“Birds of Paradise”, written and directed by Sarah Adina Smith, is an American drama film, which adapts the 2019 novel Bright Burning Stars.
It stars Diana Silvers as Kate Sanders and Kristine Frøseth as Marine Elise Durand, both of who are almost equally the film’s protagonists. The supporting cast features Caroline Goodall, Eva Lomby, and Jacqueline Bisset. The film was released on September 24th 2021 for the Amazon Prime streaming service, and is bilingual (mostly English and at times French).
A ballet flick’s standards of judgment can simply be considered the quality of the ballet dancing itself. The intensity with which classical ballerinas have to go through is itself hard to translate to screen, and the achievement of that alone is commendable. But if even the ballet dancing sequences garner no appreciation, the film may not be worth watching if even the ballet sequences are below average. But know that when the spectacle itself is the only praised aspect of a ballet film, it must be quite average, which is the case with “Birds of Paradise” as well.
The choreography and sometimes the cinematography is astonishing, but the tale itself lacks direction, and not that a film having no purpose is a con, but the point is that it doesn’t have as much of a direction as it attempts to have. Regardless, it’s a film with quality choreography and music, as well as the kind of cinematography that is at times memorable, but as said above, that’s what the par is for ballet or sports films, and “Birds of Paradise” is very close to the par. The film is as good as its characters, who too excel at the act itself, but are nothing out of the ordinary themselves.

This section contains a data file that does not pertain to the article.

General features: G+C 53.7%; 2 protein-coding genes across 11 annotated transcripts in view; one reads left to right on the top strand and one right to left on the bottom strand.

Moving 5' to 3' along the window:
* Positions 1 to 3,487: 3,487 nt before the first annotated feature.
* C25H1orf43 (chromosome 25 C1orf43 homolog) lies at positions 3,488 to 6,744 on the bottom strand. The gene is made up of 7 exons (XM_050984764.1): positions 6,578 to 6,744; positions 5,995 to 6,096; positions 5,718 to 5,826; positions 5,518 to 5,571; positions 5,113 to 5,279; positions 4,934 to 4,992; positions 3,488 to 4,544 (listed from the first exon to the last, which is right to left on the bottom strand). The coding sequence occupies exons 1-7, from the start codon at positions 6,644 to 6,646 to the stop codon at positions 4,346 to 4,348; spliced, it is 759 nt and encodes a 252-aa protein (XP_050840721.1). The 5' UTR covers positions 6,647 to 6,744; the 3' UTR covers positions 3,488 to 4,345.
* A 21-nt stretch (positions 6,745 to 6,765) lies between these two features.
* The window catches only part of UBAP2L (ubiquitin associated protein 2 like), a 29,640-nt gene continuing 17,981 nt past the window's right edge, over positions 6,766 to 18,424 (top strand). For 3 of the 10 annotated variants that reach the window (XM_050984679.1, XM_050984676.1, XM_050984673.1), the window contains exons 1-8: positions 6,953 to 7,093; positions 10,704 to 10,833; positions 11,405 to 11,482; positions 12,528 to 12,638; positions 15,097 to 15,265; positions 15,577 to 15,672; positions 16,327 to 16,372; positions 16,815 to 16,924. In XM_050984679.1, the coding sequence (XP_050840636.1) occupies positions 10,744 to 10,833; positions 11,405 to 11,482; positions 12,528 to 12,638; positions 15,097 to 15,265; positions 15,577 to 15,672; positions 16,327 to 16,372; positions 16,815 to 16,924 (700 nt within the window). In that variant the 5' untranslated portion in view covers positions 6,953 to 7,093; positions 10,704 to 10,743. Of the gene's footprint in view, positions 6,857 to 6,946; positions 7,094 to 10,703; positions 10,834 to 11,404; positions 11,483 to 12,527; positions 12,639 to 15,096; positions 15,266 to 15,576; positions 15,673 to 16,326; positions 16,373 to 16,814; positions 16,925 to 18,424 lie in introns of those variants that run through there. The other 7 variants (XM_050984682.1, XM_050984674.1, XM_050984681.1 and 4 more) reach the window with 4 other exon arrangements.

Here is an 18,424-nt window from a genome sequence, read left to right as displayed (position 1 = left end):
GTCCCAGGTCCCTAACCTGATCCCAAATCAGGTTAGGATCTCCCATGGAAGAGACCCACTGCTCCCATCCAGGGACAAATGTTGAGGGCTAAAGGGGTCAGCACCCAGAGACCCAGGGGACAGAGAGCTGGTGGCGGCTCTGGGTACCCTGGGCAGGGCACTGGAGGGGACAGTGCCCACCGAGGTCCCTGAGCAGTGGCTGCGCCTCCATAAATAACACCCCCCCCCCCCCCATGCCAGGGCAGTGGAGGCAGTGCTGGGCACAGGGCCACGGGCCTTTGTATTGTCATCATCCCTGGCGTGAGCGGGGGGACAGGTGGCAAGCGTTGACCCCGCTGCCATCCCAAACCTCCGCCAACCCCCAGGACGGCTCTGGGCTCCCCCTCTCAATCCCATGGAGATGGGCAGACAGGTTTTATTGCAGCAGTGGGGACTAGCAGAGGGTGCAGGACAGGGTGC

So, without further ado, let’s get to discussing “Birds of Paradise”’s plot, characters, visuals, etc. in-depth to weigh its pros and cons.
Diana Silvers of Booksmart fame plays the introverted yet determined Kate Sanders, an American ballet student who joins a French ballet club on scholarship. She’s the only daughter of a caring father, who, despite his economic struggles, does all he can for the sake of her ballet dancing career, and she seeks to go to extreme lengths for herself and most importantly her father.
Kristine Frøseth plays Marine Durand, who serves as a frenemy of Kate, her best of friends, as well as the best of her rivals. The background of Kristine is quite contrasting. She’s the daughter of very rich parents with a lot of contacts, who seek for her to win the prize to honor her recently deceased twin Ollie, whose suicide still has the family mourning and continues to take a toll on Kristine’s mental health.
Silvers does a good job at playing Kate. The character doesn’t demand much, but she hits all the right notes. It’s not her fault that the character she was given to portray was itself lacking in prominence. Kristine, however, delivers a standout performance mostly due to Marine being a character with a lot going on, which, unlike the case of Kristine, gives more of an opportunity to see the sentiments of Marine. Nonetheless, some incompleteness persists in both the characters that would keep one from rooting for them.
Kate does happen to be in predicaments one wouldn’t wish upon oneself, but she displays nothing special enough to make us root for her over all the other ballerinas, so the reasons of rooting for her remains as simple as her predicament and her being the protagonist. Kristine, on the other end, doesn’t seek to win alone, and her pursuit changes through the course of the film. Her parents motivate her to win for the sake of Ollie, but things unexpectedly escalate.